Your films will be judged on a few different factors:

Originality: The uniqueness and originality of your story

Creativity: Show us your imagination!

Structure: Does your story have a beginning, middle, and end?

Theme: Does your story fit into our theme, “Your Story Starts Here: I Am Boise”?

Ok now for the cool stuff—what can I win?

Once we have received all of your submissions, our committee will watch and rewatch them, and pick three (yes, three!) winners, who each receive a DSLR camera package.

Please note that while we encourage you to work in groups, we’ll only be able to offer one prize to the entire group—how you split it between yourselves is up to you. Winners will be announced in September at the festival!

Whether you’ve made 20 movies, or none, we believe your story is worth telling! Don’t be afraid to submit!

Questions? Email Alyssa Pearson, BFF Director of Events:

11 Days, 3 BFFs, 1 Awesome Sundance

On a frigid January morning, Alyssa, Jordan, and Melinda bid their pets farewell and piled into a snack-filled car. Their destination? Sundance Film Festival, in the postcard town of Park City, UT. They fought through treacherous snow, conquered formidable crowds, saw some truly kick-butt movies, and made fools of themselves over and over again (anyone know how to put chains on tires? The package said easy-on...).

Read about what delighted us, what frustrated us, the stuff we want to bring back to Boise Film Festival, and what we're happy to leave in Utah: 

1. What is your favorite memory from Sundance? What excited/moved you most?

  • ALYSSA: The energy you feel is inimitable. Surrounded by others from around the world and sharing these experiences--everybody is open and passionate, and the atmosphere is contagious. 
    A moment that will forever remain the most notable for me was being in the theatre during Assassination Nation. I have not felt that moved by a film in a long time--it was honest, real, and empowering. You know you’re in the middle of something good when the audience stands and cheers, gasps, laughs, and cries--all within the first hour of the film.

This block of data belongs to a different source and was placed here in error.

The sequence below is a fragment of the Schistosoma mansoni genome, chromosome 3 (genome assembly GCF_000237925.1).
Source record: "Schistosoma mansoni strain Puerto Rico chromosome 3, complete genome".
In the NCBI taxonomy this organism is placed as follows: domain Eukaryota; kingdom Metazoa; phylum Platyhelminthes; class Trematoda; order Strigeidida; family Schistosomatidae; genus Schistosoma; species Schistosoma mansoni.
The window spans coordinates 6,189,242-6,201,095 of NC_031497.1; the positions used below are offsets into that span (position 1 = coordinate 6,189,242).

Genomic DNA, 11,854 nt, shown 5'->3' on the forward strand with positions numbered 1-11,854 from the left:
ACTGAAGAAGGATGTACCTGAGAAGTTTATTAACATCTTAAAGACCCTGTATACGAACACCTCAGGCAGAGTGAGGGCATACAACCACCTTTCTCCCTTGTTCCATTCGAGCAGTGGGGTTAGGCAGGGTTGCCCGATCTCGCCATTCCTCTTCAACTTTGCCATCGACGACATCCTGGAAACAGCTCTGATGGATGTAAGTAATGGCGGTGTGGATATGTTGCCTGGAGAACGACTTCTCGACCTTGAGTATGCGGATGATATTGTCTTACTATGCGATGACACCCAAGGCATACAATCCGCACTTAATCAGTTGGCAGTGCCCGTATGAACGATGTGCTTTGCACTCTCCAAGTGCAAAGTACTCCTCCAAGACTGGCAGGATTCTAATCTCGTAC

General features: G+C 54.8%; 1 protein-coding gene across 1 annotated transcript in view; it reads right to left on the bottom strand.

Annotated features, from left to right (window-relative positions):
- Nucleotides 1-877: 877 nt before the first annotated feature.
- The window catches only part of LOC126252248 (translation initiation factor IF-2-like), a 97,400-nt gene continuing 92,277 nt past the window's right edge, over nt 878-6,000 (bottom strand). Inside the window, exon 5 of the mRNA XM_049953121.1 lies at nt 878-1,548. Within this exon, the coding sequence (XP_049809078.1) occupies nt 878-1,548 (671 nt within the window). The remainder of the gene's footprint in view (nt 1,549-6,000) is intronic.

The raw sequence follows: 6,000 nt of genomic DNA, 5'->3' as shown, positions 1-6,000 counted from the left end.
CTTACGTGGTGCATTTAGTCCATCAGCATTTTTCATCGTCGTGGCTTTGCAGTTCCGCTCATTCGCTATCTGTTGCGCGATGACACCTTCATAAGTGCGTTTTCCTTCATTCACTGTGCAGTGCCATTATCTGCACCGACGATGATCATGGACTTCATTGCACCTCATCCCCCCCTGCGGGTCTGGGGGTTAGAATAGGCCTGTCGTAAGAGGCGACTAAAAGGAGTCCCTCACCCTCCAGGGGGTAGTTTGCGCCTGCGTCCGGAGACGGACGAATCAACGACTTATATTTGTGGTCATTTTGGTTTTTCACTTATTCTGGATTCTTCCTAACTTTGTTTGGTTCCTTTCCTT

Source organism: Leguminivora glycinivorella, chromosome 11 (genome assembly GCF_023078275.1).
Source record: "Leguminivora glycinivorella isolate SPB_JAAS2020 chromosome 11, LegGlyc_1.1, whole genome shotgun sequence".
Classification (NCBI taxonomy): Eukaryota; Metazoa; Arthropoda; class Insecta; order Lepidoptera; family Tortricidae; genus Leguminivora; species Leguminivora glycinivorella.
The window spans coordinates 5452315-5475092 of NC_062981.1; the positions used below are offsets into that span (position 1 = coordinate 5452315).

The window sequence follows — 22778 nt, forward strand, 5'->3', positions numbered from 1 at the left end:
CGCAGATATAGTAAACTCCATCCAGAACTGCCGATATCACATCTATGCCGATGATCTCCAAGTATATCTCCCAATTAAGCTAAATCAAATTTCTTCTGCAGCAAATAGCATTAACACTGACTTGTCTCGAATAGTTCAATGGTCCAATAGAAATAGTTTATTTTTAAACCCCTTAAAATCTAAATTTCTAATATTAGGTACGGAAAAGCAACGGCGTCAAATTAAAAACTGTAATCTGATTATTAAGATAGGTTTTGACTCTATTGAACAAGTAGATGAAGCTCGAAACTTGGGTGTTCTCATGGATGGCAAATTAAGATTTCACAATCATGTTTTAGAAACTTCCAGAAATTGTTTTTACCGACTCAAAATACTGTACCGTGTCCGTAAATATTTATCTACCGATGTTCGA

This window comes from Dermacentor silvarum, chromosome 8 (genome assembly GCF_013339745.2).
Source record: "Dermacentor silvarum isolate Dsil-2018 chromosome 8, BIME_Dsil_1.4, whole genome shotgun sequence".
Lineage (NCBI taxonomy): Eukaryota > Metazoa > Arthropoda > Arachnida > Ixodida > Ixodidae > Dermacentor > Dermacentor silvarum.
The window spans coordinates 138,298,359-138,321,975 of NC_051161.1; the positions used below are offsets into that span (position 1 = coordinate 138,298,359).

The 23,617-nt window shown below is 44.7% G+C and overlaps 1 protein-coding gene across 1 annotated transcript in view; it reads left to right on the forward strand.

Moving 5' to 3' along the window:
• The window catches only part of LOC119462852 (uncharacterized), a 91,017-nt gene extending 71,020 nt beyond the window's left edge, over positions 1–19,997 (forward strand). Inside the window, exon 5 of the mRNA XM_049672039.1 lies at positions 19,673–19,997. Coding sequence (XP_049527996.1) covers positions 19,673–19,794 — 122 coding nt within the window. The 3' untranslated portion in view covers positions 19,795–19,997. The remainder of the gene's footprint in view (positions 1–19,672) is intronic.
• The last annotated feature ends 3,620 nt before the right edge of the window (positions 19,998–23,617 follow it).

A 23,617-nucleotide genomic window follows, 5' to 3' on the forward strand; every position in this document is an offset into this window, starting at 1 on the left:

Having the opportunity to see RuPaul Charles speak on stage was a dream come true. His insights on life and releasing the Ego to become who you truly spoke to me on a deep level. Getting to party with him later on was simply the cherry on top. 

  • JORDAN: Highlights include watching Assassination Nation months before it takes the world by storm, sitting in a crowd of RuPaul fans with the queen herself only feet away, making connections with fellow volunteers, and strengthening my relationships with Melinda and Alyssa, the ultimate BFFs. 
    Also, there’s a quality that embeds itself in the very air of a film festival: a shared excitement for film, a feeling that everyone gathered in this tiny town has at least one thing in common, the buzz of too many films and not enough time--let’s call it inspiration.

  • MELINDA: I loved getting to know our BFF team better as well as meeting all of our fellow volunteers. The camaraderie of the Sundance volunteer community is incredible and we felt very proud to be such an integral part of making Sundance happen. I was most excited to see how comparable BFF is to Sundance--while not on the same scale, BFF is also curating innovative and exciting programming for our Festival attendees and local film community that are right in line with the direction Sundance is taking (with a Boise twist).

2. What is the biggest lesson you learned at Sundance? What's one thing that you would like to bring back to BFF?

  • ALYSSA: In regards to running a festival, the most impactful thing I took away is that despite all of the preparations and practice, nothing ever goes perfectly. There will always be bumps in the road or things that need reconfiguring last minute. Even the most well-oiled machine still has its ups and downs! As Director of Events, this was a comforting realization to have.